Lessons from a Legend
Louis Zamperini’s story returns to the spotlight when Unbroken hits theatres on Christmas day. Here we share a local author’s personal take and tome written with the incredible man.
- Written byDavid Konow
Louis Zamperini had many lives. He was a track star; an Olympian; a man who survived 47 days adrift at sea by drinking rain and eating raw albatross and shark liver; a prisoner of war; a man who learned to forgive those who wronged him; someone who inspired millions.
Former Tarzana resident David Rensin (who recently moved to Ventura County) is something of an expert on the now legendary figure, who passed away this past summer at the age of 97. Before the 2010 release of Unbroken, the best-selling book which focuses on Zamperini’s time as a POW, he and David had been working on his autobiography. Devil at My Heels, co-authored by David, came out in 2003.
People tell me, “You’re such an optimist.” Am I an optimist? An optimist says the glass is half full. A pessimist says the glass is half empty. A survivalist is practical. He says, “Call it what you want, but just fill the glass.” I believe in filling the glass.
The two met through Louis’ wife. As David tells it, he’d been friends with Cynthia Applewhite for many years but had no idea her husband had lived such an incredible life until he saw the TV show 48 Hours, which featured him.
“As a writer, you can sense an incredible story when it comes along,” David says. “But once you get into it, it becomes personal and inspirational. Louis taught me a lot about forgiveness, and his attitude towards life inspired me.”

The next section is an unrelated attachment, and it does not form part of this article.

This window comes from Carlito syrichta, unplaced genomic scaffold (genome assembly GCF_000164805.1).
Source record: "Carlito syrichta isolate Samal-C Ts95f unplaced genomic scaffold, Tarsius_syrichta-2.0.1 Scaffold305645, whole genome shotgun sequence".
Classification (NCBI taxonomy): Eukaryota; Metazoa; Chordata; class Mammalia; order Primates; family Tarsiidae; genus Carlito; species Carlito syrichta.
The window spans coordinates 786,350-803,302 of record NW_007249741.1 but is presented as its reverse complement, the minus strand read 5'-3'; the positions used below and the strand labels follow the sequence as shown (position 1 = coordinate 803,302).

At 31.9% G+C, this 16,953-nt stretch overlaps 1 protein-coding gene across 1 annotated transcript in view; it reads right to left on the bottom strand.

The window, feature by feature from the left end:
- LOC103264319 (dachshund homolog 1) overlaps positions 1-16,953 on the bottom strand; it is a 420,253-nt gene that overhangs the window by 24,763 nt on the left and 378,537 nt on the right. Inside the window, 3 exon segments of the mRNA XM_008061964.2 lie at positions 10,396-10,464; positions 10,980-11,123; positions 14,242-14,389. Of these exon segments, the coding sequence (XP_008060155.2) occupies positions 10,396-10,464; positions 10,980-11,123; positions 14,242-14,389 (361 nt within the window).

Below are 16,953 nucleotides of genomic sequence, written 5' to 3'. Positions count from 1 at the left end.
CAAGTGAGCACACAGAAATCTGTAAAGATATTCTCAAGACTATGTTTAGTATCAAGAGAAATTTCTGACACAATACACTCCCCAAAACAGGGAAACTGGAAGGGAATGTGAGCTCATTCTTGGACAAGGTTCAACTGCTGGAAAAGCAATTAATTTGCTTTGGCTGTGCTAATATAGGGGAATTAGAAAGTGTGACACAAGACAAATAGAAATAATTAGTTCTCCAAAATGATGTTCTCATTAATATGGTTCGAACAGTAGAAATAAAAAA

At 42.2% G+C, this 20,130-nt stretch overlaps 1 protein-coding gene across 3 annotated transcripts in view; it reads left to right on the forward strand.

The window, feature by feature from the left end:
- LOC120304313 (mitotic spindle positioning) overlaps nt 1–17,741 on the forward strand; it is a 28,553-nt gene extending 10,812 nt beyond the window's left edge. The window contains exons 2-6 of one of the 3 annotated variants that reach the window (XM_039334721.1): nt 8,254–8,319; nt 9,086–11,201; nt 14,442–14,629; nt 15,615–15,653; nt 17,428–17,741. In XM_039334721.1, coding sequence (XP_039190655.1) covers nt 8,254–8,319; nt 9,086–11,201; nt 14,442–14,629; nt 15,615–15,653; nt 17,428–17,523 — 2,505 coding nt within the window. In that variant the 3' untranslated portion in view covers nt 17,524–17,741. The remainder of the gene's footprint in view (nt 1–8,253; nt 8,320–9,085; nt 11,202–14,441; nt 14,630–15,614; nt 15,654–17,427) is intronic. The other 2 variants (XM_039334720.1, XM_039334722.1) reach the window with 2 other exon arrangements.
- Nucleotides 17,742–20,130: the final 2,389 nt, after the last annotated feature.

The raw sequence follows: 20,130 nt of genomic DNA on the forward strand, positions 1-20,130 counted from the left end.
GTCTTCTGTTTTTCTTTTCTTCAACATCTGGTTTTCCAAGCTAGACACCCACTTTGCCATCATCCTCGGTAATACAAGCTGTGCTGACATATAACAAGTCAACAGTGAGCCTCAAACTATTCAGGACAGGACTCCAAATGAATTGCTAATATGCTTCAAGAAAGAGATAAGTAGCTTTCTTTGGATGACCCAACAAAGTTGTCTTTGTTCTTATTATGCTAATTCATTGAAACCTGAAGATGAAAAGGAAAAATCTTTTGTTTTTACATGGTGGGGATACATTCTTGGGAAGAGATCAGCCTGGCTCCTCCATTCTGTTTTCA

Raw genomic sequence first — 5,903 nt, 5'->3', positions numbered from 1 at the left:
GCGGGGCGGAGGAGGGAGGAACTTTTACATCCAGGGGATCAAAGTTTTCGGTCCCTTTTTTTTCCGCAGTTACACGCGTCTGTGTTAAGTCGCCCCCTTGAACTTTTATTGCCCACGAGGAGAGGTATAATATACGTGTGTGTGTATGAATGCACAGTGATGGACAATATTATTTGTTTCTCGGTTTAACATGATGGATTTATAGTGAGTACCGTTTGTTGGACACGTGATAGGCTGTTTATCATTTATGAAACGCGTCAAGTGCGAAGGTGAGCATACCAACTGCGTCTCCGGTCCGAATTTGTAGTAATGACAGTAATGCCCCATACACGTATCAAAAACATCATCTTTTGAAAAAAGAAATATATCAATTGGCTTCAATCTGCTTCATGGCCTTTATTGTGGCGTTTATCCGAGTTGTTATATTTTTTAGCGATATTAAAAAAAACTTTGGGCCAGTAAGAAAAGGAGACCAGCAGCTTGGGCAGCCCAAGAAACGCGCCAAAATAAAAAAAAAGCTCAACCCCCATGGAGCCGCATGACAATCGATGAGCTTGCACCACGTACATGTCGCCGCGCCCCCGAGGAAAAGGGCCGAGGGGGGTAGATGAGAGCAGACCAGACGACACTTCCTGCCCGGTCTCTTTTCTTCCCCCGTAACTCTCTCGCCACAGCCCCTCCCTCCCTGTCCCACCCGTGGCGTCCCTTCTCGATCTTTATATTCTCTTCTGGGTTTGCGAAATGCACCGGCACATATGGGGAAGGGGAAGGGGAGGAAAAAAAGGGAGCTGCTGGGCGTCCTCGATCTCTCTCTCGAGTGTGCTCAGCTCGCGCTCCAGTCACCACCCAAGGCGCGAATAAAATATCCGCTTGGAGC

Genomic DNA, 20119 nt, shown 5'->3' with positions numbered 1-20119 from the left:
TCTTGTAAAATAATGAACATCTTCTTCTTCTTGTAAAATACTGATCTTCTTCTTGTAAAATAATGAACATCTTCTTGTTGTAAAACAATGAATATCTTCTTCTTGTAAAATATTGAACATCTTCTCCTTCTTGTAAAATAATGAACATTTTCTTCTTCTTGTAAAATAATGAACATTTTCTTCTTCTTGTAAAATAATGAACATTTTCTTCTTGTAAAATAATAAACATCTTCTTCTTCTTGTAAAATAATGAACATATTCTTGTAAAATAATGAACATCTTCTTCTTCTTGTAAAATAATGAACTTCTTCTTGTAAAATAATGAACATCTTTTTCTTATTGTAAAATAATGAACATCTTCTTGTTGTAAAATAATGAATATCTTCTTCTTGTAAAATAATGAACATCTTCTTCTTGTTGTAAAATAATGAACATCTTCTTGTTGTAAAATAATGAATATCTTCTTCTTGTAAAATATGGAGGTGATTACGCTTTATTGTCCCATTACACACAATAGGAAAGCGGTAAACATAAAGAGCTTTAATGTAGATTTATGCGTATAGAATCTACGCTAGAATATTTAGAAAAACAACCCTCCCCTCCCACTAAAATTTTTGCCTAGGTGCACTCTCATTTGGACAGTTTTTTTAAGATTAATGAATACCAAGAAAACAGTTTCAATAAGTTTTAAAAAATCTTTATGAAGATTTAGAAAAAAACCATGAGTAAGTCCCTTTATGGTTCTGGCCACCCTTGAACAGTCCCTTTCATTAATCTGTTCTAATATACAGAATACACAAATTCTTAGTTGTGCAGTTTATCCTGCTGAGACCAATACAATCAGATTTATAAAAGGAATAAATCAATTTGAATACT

David says that’s why his new book, Don’t Give Up, Don’t Give In, was written. The book is Louis’ message in a different format. The “guide to life,” as David describes it, addresses some of Louis’ personal philosophies—like the role of faith in his life, as well as what he did after the war.
Readers will learn that Zamperini dedicated his life to helping wayward kids with his Victory Boys Camp, found God during a Billy Graham crusade and developed a passion for skateboarding that lasted into his late-80s. David says he is most struck by the fact that Louis didn’t end up bitter or defeated.
David recounts him saying, “What’s the point of hanging onto it? It happened, it’s done. Being angry doesn’t hurt them; it hurts you.”
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